Book Thoughts · Top 5 Tuesday

Top 5 Tuesday: Rewind Books

“Top 5 Tuesdays” is a weekly meme hosted by Bionic Book Worm!

Greetings from Alaska! Tomorrow will mark my one week anniversary away from home!

This week the topic is REWIND…books I don’t talk about enough! I thought this was such an interesting topic to reflect on because I often don’t think about books that I enjoyed but perhaps didn’t discuss in depth, or ones that were good but were quickly overshadowed by a reading something of which I became uber passionate.

RewindBooks

In no particular order, here we go:

Seedfolks by Paul Fleischman

seedfolks

A story that deals with an urban area and stars characters of all backgrounds as they tell their point-of-view of the garden that is popping up and what led them to it. It is one I was amazed by when I read it. A short, sweet, easy read, it is perfect for classrooms or for an afternoon read. It really takes the idea of a diverse community and different perspectives (as well as life happening) to show how we can be made stronger or we can shatter.

 

The Arcana Chronicles by Kresley Cole

arcana chronicles.png

A fantastic series that I had forgotten I enjoyed, this series (more than just the three books you see) is set in pre/during/post apocalyptic conditions as a heat/light wave scorches out everything and all life on earth starts to disappear. Every few centuries a game is played among people of a certain bloodline. Each individual resembles a person on a Tarot Card and carries those characteristics. They must fight to the death, until there remains only one champion. That champion retains his memories and lives until the next game while aging only during the time of the game itself. For purely entertaining reasons, I believe these books aren’t talked about enough!

 

Black Like Me by John Howard Griffin

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A true story/memoir about a social experiment, a white middle class journalist takes pills and uses other chemicals to dye his skin black. After his skin takes on a darker hue, he begins to walk the streets of the deep south in 1959 (under laws of segregation). His findings show how the same people treated him when they met him as a white man and how they treated him meeting him as a black man. His experiences show kindness, cruelty, living in fear and danger, living in brotherhood and love. The reality of the situation is that he could let his skin color change after it and the impacts that had on his life after with both the white community (activist and not) and the black community. I often forget about the power of this book and how it is relevant to many underrepresented populations today (those that don’t have the option to temporarily change their situation).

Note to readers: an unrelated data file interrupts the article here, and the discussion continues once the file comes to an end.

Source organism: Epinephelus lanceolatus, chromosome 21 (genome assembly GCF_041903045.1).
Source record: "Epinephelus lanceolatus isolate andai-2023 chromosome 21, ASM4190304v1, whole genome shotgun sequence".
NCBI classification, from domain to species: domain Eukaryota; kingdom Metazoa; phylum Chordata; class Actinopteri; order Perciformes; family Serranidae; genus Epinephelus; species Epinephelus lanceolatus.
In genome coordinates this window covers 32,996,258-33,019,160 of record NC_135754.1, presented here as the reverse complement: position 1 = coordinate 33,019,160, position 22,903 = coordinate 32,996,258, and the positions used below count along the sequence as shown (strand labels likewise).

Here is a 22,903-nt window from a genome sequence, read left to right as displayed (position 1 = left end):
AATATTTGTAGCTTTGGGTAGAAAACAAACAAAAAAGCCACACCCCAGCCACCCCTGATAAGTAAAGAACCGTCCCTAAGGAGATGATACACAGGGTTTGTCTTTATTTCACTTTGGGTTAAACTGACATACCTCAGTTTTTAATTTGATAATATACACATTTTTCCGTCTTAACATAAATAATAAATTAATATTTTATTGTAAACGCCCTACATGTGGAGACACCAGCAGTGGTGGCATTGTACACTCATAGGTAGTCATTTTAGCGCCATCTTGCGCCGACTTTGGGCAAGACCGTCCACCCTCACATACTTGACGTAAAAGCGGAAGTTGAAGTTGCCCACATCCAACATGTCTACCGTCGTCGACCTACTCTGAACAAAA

The Boy Next Door by Meg Cabot

boynextdoor.jpg

A purely fun, romantic-comedy type read! A friend was telling me about a book she was reading a few weeks ago by Meg Cabot and it refreshed my mind to the fun of these books. This one in particular is written in email style and perhaps an occasional note. It takes a moment to get into, but then it reads quickly and is highly entertaining for those that enjoy romcoms. I think about all of the talent it must take to fully develop characters and plot through online conversations that need to sound normal. Very few descriptors are used to explain emotions or looks because it is all portrayed ‘online’.

 

Eligible (The Austen Project #4) by Curtis Sittenfeld

eligible

I loved Pride and Prejudice, but have not read it in a while and have only read that work of Jane Austen (so far). I found this modern day retelling to be enjoyable, approachable, and hilarious. It was so intriguing that Sittenfeld changed the ages and occupations to truly fit modern stereotypes and with those changes it made it a little bit more accessible. I believe this alongside the original would make a fun literature study or book club discussion! Someday, I plan on reading other pieces of Austen’s work so that I can then read and compare them to “The Austen Project” works!

 


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